# What is 256-bit Encryption? How Safe is It?

## What is 256-bit encryption? Let’s Hash it Out.

What is 256-bit encryption? It’s something that every Certificate Authority and Reseller crows about when advertising their SSL certificates. And why wouldn’t they? After all, encryption is what matters the most in an SSL certificate. But many users, including some of our parent company’s customers, are unaware of the beauty that is 256-bit encryption.

So, let us break it down for you. Let’s untangle the technology that is 256-bit encryption and understand how it secures everyone on the internet.

## First, let’s understand SSL Encryption.

It’s a general perception that SSL Encryption is done using a key pair known as Public/Private Key Pair. It’s also believed that Public Key Encrypts the data and Private Key decrypts it. In technical terms, this is called ‘Asymmetric Encryption.’

However, there is a twist.

The actual encryption of data is not done through this Asymmetric method; it’s done through Symmetric Encryption. Now the next question in your mind must be: “Then why is Public/Private Key pair used?” Well, it’s used, but only for authentication. When client and server first come across each other, they need to verify each other’s identity. That’s where Asymmetric Encryption plays its part. This verification is done through the Public/Private Key Pair. Once the authentication is done and TLS handshake is performed, the actual encryption starts, and it’s done through Symmetric Encryption. (If you’re confused about Symmetric Encryption and Asymmetric Encryption, here’s an excellent post for you.)

## What is 256-bit encryption?

At first, the term ‘256-bit’ sounds like nerd language. Well, it isn’t. 256-bit encryption refers to the key length of the symmetric encryption technology. It means that the key is made of 256 binaries (zeroes and ones) and there are 2^{256} possible combinations.

Didn’t get it? Okay, let’s understand this with a simple example. Let’s say there’s a 2-bit key. Therefore, it will have 2^{2 }(4) values – 00, 01, 10 & 11. Thus, a 256-bit key can have 2^{256 }possible combinations. Got it?

## How Secure is 256-bit encryption?

“How Secure is 256-bit encryption?” “Is 256-bit encryption enough?” These are two of the most frequently asked questions when it comes to encryption level. Let us clarify once and for all: it’s more than enough. There’s a very solid reason behind our radiating confidence, and that’s called ‘Mathematics.’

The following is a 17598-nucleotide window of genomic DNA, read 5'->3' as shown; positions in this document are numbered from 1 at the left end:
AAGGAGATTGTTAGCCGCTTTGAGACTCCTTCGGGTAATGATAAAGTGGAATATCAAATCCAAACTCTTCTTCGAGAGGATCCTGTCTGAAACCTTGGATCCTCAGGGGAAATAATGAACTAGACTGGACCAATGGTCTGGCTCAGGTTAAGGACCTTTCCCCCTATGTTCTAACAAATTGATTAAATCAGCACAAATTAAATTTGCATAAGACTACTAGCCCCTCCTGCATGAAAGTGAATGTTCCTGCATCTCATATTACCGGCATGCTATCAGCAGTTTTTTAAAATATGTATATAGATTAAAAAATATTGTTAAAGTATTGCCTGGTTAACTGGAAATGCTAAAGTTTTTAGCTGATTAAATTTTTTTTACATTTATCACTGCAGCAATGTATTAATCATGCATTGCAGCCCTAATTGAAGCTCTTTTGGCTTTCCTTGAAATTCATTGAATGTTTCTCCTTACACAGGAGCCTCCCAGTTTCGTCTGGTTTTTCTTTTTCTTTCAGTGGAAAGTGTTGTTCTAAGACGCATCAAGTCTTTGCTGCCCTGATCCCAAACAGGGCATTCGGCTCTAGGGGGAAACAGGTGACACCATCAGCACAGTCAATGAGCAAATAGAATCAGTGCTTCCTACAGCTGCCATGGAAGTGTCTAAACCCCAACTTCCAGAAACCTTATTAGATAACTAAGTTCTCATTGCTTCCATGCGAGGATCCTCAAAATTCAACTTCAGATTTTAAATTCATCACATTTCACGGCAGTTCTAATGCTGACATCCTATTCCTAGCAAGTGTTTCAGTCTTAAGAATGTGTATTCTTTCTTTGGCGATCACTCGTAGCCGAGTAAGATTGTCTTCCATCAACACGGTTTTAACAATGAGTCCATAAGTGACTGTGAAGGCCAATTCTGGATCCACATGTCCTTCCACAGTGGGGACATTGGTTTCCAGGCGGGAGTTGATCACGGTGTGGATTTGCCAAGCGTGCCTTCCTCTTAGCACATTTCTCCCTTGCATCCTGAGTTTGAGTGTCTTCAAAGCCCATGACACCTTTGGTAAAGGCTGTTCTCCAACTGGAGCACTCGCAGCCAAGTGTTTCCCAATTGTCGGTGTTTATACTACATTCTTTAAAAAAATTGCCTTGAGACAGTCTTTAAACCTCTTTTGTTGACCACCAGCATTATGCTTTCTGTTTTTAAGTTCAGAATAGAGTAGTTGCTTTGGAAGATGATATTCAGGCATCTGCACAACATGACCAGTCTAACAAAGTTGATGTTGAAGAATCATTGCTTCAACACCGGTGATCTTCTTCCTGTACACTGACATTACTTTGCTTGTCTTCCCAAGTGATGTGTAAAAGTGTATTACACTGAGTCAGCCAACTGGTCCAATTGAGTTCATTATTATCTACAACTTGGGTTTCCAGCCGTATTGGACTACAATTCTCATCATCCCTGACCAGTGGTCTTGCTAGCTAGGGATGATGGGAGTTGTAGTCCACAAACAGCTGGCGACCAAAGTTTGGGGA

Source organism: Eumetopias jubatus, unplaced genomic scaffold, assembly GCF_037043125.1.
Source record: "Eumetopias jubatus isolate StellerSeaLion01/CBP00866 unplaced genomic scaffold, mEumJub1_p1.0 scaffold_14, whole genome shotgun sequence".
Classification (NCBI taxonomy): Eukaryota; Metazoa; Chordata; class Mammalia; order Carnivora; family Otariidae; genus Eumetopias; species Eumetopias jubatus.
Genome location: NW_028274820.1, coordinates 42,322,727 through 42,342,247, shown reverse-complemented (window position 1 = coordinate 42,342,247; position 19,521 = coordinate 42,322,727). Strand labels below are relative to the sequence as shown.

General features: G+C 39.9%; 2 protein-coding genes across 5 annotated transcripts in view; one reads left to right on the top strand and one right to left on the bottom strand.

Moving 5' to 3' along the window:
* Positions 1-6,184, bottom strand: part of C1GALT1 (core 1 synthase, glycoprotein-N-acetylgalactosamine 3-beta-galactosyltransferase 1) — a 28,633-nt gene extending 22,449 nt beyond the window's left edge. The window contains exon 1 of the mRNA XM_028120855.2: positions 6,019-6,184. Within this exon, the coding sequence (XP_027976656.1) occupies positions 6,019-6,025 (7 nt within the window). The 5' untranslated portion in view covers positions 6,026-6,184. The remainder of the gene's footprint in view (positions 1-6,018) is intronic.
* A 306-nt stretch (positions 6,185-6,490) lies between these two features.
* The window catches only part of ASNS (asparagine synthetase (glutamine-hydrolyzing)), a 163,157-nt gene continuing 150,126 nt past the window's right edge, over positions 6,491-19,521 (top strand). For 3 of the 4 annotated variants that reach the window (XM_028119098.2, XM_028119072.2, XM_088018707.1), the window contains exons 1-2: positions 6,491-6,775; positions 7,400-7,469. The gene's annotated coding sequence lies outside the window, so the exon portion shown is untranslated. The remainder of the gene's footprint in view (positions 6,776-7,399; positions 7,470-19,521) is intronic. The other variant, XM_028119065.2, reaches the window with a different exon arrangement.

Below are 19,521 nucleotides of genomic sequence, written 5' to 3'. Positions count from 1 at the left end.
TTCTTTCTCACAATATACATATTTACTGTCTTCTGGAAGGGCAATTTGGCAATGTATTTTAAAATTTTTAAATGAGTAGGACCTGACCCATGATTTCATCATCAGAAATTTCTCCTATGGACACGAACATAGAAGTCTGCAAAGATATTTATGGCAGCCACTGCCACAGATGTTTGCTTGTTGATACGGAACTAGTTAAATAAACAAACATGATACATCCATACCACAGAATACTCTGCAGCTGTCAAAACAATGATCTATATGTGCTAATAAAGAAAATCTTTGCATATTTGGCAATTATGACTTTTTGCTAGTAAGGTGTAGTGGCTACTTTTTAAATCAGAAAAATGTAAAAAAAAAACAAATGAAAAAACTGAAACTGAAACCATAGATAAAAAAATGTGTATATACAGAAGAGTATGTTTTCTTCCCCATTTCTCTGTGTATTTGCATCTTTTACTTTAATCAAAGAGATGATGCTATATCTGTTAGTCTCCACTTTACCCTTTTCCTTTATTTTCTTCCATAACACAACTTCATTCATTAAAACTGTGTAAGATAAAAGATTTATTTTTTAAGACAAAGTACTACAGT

The best way to crack an encryption key and that is ‘brute-forcing,’ trial & error in simple terms. So, if the key length is 256-bit, there would be 2^{256} possible combinations, and a hacker must try most of 2^{255 }possible combinations before arriving at the conclusion (Typically, it takes around 50% keys to get the right combination).

On paper, 2^{256} may seem like a normal number, but don’t you dare underestimate its power. 256-bit will have 115,792,089,237,316,195,423,570,985,008,687,907,853,269,984,665,640,564,039,457,584,007,913,129,639,936 (78 digits) possible combinations. No Super Computer on the face of this earth can crack this.

Even if you use Tianhe-2 (MilkyWay-2), the fastest supercomputer in the world, it will take millions of years to crack the 256-bit encryption.

Feeling safe?

Technical inaccuracy. Brute forcing is far from the only way to crack an encryption algorithm. In fact, if it was the only way, WW2 enigma would still be unreadable. The things that make AES secure are:

1. 256 bits is too much to brute force.

2. It is well tested against state-of-the-art cryptanalysis, and there are no significantly effective attacks against it known.

On the other hand, the relentless advance of cryptanalysis isn’t predictable – someone or some AI might find a new and effective attack tomorrow.

Hey, thanks for catching that. We updated the post to say brute forcing is one of the most popular ways.

Two actions usually follow AES256 bit encryption. Often encryption is accompanied by cycle block chaining. Cycle block chaining is taking some starting 256 bit “salt value”, the raw data for 256bits, and doing a mix up to create a hash value. A copy of the hash is encrypted.

For the next 256 bits of data, the pattern is repeated, using the hash to mix up the next 256 bits of data, again before encryption is done.

The cipher block chaining offers protection such that repeated patterns in a text message do not encrypt to the same values. Yes, cbc and aes256 offer strong encryption.

finally, the message is check-summed. That means that any single bit of error or most multibits of occur, because the calculated checksum will not match the checksum accompanying the message

the message can be rejected.

Rejected messages are usually resent.

I am looking for Green Secure Bar SSL certificate. How much is that?

[…] process that was literally designed to prevent exactly the kind of thing the FBI wants it to do. Encryption isn’t supposed to be easily breakable. That’s actually the whole point. It’s the old, “that’s not a bug, […]